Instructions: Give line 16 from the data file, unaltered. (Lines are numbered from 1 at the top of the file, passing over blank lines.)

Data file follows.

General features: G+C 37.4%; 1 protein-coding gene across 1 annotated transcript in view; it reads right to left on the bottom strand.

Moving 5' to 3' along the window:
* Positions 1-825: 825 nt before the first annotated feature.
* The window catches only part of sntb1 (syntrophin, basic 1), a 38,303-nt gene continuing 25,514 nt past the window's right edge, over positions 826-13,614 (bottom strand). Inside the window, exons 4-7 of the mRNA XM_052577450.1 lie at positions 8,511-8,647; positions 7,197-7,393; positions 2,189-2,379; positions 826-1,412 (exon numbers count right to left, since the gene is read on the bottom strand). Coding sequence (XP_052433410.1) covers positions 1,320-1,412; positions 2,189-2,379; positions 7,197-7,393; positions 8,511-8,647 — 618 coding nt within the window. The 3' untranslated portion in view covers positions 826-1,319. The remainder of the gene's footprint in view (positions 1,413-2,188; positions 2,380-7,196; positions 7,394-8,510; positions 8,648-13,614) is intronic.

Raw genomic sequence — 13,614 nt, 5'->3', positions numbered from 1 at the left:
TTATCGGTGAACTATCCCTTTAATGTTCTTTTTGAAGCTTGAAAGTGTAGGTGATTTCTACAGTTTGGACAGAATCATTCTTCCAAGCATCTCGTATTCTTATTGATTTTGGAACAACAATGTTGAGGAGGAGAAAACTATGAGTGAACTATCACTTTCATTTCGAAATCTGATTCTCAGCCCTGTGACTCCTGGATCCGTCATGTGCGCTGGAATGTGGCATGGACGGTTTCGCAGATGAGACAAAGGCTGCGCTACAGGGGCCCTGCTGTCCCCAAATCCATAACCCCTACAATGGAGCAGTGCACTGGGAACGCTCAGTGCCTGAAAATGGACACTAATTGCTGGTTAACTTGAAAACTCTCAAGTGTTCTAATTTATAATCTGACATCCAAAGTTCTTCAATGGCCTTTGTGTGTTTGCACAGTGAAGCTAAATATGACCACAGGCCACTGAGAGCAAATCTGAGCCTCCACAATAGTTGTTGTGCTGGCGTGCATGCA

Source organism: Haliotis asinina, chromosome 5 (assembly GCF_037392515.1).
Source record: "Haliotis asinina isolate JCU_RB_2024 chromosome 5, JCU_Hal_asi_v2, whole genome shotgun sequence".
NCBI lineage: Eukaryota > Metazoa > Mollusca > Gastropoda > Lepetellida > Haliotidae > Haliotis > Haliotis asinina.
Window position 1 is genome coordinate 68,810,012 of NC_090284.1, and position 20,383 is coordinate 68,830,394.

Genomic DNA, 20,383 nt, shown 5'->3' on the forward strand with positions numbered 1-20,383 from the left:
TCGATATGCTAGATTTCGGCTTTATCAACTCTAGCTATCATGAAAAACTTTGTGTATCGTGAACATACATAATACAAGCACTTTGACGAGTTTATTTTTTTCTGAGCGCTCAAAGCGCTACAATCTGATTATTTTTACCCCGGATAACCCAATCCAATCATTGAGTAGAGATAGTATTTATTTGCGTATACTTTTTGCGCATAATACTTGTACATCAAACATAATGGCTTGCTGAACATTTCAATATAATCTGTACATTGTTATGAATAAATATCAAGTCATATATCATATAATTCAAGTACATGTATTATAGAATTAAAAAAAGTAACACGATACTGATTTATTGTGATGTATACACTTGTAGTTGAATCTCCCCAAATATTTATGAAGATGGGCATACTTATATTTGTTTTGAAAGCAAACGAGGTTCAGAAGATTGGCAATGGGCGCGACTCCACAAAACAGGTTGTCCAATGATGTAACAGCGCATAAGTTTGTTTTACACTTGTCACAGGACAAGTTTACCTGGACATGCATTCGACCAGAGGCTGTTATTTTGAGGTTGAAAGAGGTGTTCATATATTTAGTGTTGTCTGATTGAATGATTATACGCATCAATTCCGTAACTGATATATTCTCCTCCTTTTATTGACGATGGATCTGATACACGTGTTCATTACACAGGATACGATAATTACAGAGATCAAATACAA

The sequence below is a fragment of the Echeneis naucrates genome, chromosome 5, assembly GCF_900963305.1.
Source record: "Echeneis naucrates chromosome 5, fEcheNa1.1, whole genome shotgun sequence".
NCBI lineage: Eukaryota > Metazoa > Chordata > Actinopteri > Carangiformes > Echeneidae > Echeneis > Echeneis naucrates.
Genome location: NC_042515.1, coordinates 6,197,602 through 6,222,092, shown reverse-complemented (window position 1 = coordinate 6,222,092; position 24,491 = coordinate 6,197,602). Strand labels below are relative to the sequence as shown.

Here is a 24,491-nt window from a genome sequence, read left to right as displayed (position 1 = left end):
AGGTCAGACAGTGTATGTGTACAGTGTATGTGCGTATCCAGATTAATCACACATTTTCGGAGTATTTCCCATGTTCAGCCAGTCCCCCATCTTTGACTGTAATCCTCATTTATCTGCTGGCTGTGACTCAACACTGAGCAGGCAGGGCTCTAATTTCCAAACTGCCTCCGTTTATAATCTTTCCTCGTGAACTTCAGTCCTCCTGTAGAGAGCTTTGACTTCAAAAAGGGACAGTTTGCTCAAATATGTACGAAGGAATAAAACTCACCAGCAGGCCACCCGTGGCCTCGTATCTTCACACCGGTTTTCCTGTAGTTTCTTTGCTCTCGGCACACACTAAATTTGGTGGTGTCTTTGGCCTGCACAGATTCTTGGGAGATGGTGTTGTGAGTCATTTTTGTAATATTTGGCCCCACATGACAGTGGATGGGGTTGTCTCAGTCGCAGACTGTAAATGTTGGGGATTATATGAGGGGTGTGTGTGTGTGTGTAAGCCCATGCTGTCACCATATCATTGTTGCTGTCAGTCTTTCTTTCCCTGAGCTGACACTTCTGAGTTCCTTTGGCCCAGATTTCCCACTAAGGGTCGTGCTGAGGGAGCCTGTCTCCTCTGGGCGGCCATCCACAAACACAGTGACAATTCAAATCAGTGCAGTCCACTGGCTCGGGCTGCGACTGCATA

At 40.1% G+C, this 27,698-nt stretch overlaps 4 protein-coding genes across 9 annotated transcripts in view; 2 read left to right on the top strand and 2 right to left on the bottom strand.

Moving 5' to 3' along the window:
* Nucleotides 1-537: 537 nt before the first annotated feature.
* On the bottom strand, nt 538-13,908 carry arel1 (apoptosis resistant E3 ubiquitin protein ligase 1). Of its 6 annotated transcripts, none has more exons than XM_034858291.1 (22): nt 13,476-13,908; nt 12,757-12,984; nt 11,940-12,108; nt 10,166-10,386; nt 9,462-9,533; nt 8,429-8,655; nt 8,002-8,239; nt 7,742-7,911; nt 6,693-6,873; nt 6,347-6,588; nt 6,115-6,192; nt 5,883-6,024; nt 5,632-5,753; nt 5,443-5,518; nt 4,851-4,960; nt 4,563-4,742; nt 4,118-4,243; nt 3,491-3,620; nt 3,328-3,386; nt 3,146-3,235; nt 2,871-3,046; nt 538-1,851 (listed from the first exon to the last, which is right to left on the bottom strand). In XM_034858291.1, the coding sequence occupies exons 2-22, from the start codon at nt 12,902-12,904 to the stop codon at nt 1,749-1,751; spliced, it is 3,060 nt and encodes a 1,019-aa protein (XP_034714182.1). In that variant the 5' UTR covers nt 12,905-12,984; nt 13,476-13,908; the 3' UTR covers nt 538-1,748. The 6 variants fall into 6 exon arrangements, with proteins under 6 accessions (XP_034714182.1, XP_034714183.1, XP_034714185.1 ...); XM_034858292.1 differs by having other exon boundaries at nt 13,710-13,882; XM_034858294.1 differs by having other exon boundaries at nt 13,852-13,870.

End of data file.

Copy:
Genome location: NC_042515.1, coordinates 6,197,602 through 6,222,092, shown reverse-complemented (window position 1 = coordinate 6,222,092; position 24,491 = coordinate 6,197,602). Strand labels below are relative to the sequence as shown.